In fact, literacy is only a part of the challenge when it comes to language. As in China, in Vietnam languages often become a challenge all in their own. As the conversation switched to the challenges Craft Link has faced in the past 20 years, linguistic struggles were highlighted as a common occurrence. Because 15% of Vietnam’s population and 47% of Craft Link’s partners belong to 53 ethnic minority groups, the groups that Craft Link seeks to aid often have their own local dialects which can differ vastly from Vietnamese.
The groups have a difficult time getting out of their remote communities, leading to challenges like language barriers that require time and patience for the Craft Link staff to overcome. In addition to language, transportation is often also a challenge in reaching certain groups. Traveling from city centers like Hanoi, it can take up to two days to reach a single location.
“Normally they live in their own community so they’re not too welcoming to outside people.”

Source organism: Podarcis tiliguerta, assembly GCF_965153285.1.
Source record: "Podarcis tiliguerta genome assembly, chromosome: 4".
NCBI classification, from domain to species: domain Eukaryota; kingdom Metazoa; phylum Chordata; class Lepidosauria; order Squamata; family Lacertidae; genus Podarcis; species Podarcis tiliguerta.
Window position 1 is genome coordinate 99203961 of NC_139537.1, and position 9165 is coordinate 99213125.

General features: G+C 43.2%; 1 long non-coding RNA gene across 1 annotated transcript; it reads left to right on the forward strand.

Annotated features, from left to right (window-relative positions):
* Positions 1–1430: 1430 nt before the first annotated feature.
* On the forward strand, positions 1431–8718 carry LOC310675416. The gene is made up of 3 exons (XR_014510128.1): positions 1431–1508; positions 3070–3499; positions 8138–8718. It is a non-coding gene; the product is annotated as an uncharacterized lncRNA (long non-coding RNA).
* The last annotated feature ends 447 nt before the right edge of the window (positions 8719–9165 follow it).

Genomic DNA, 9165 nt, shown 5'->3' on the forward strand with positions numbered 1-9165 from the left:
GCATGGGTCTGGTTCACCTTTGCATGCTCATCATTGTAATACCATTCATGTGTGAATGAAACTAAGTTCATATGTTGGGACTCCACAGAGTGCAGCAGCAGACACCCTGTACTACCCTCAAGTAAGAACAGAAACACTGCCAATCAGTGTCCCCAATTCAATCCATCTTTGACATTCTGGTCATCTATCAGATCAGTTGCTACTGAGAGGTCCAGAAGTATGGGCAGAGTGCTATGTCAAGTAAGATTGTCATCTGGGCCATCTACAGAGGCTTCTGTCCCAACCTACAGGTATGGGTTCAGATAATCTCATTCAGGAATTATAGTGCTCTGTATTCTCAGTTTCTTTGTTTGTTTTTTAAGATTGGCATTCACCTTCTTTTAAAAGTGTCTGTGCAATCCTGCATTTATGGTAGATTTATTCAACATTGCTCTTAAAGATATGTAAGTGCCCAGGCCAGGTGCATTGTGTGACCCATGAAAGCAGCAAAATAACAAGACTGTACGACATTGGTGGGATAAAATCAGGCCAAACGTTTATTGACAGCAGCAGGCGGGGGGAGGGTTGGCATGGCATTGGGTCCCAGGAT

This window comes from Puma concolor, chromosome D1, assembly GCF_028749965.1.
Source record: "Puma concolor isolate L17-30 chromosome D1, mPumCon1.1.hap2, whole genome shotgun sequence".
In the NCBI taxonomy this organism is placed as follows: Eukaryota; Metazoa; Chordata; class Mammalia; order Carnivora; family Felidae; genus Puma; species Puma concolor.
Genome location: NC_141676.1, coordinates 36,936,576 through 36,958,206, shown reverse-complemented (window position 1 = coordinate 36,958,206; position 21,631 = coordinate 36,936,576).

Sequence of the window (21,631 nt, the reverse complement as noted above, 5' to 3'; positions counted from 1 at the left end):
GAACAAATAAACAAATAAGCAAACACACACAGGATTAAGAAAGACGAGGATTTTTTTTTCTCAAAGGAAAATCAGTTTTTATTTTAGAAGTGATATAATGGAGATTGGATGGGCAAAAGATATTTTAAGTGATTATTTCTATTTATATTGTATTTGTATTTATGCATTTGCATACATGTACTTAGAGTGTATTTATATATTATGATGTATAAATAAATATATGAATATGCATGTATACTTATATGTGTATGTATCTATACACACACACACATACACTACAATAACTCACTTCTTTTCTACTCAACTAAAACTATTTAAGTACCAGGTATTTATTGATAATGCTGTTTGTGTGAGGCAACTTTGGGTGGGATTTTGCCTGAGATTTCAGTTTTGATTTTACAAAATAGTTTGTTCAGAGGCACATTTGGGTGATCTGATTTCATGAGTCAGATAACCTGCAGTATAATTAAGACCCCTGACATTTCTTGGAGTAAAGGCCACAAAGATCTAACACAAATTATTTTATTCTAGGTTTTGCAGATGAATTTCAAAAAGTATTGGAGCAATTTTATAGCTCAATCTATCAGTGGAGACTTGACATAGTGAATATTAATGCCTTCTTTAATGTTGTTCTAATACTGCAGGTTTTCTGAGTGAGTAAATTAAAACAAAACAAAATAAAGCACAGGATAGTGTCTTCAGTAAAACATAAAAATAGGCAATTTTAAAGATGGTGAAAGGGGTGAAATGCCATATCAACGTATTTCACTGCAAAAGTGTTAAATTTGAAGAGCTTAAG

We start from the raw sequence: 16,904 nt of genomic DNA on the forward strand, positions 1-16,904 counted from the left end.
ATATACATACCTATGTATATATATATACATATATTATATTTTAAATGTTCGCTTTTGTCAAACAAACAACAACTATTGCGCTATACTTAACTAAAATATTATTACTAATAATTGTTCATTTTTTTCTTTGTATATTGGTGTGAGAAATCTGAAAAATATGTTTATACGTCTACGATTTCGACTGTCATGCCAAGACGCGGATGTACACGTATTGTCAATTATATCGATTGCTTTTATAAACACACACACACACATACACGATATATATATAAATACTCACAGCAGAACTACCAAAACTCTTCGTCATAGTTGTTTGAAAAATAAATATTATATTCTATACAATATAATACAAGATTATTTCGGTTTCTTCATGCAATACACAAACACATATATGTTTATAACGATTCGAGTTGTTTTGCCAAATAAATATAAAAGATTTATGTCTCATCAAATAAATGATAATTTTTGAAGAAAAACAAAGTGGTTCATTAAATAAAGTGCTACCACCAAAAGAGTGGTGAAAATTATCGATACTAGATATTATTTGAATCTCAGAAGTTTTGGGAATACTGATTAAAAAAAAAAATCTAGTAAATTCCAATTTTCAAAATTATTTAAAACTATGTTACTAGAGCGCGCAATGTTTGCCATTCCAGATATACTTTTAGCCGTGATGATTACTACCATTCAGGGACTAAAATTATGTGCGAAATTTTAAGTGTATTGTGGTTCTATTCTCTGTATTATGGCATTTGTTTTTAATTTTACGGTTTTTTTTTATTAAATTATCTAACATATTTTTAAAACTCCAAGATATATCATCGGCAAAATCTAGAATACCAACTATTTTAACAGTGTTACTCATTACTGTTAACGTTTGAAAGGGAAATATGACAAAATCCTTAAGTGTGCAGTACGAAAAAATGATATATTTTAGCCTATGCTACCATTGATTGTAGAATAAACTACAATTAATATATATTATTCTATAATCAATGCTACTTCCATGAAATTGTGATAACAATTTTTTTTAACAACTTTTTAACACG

For two years the development section of Craft Link works with a single village or area to develop a sustainable artisan community in the area. Local attitudes towards this kind of work can vary. One group, referred to Craft Link by the Vietnam Museum of Ethnology, was contacted by Craft Link because they believed their efforts could help sustain the local economy through artisan work. The group was losing their tradition of embroidery and handiwork, but refused aid even though Craft Link had completed a project with another ethnic group nearby. The attitude held was one of acknowledgement but resignation. “Okay we are poor, but we think it is fine. Why would we have to work on a project?” In response to this Craft Link left the village, but sent 20 local workers to talk to the nearby group of artisans who had worked with Craft Link in the past. The next day Craft Link received a call, “Now we need your help.”